13 Aug History of Strength and Conditioning Science
Early records of strength training date back to 3600 BC when Chinese emperors made their subjects exercise daily (Webster 1976). During the Chou Dynasty subjects were required to pass weight- lifting tests before entering the military. There is large amount of evidence that indicates weight training was part of life in ancient Greece and India. In fact, the Greeks built numerous sculptures of people lifting stone weights.
Numerous systems of training have been proposed over the years. The accumulation of experience and different philosophies has led us to the current training methods utilized today. Keep in mind; many authorities have varied greatly from the original purpose of strength and conditioning. Hard work and dedication formed the foundation of earlier training methods. Today the opposite has occurred in numerous settings as easy work and quick fixes form the foundation of most people’s regimens.
During the 16th century in Europe books on weight training began to surface. Sir Thomas Elyot’s book on the topic was published in England in 1531. Joachim Camerius, a lecturer at Leipzig University, wrote several books in 1544 recommending that weight training should be a key activity offered in the model school. John Paugh published a book in 1728 titled A Physiological, Theoretic and Practical Treatise on the Utility of Muscular Exercise for Restoring the Power to the limbs, which pointed out the benefits offered by weight training for rehab purposes. In the 1860’s, Archibald Maclaren, devised the first formal system of physical training with dumbbells and barbells for the British Army.
The showmen and strongman entertainers of the 19th Century heavily contributed to methods used today in the fitness and Sports Conditioning industry. From extensive research iron game historian David Webster credits Italian circus and fairground performer, Felice Napoli as the one who popularized strongman performances on an international scale. Disciples of Napoli include Professor Attila (Louis Durlacher) and Eugen Sandow (Frederick Muller). Attila became well known and he attracted some of the world’s most well known physical culturists and many rulers of Europe. His list of students included King George of Greece, King Edward of England, Crown Prince Frederick who became King Haakon of Norway, the six children of King Christian of Denmark, the Queen Mother Alexandra of England, Princess Dagmar (Empress of Russia and mother of Tsar Nicholas), and the Duchess of Cumberland.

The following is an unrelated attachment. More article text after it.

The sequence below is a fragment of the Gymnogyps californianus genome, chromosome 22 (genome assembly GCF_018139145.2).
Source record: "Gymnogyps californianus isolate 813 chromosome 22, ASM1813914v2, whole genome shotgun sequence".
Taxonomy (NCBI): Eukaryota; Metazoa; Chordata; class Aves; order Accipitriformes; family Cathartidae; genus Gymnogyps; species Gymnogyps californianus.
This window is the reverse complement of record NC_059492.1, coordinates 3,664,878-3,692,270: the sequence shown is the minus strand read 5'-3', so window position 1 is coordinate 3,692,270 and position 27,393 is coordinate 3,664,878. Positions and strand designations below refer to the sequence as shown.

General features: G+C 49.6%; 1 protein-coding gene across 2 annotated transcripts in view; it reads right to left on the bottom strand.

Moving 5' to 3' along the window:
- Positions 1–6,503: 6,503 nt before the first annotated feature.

At the time training the wealthy was a much respected occupation. We have what we call personal trainers today. The current protocols used by the majority of today’s trainers are a far cry from the original teachings and benefits provided by trainers. The fame and notoriety of trainers of those days was a result of the public displays of extraordinary physical feats. These events were often attended by royalty and were highly acclaimed for their promotion of physical well-being.
Eugen Sandow, born in Koningsberg in East Russia in 1867, was recruited for his teachings by presidents and rulers from around the world. Nine kings and queens and many princes of Europe, as well as US presidents William Taft and Woodrow Wilson endorsed Sandow’s book Life is Movement. Sandow was a successful strongman as well as a promoter of formal fitness and health management. He emphasized that physical education and sport should be an integral part of the school system. He also toured the world lecturing and promoting physical culture as a means of improving the quality of life.
Most authorities recognize Sandow, as one of the most important figures in the history of fitness, with the history of his work revealing that the modern phenomenon of science based fitness training is not a novel invention. Sandow promoted the importance of strength and skill as being the cornerstone of fitness. A half a century later Dr Kenneth Cooper proposed that being fit was primarily dependent on aerobic conditioning. Approximately 25 years later the important role of strength training has once again been recognized by the academia.
In Russia during the same period Vladislav Krayevsky founded the St Petersburg Amateur Weightlifting Society (1885). Many respected scientists, athletes; artists became his students, including famous strongman George Hackenschmidt, who credited Krayevsky for teaching him all he knew. Hackenschmidt mentioned in his book The Way To Live that some of the world’s strongest men of the era, including Sandow were trained using Krayevsky’s system.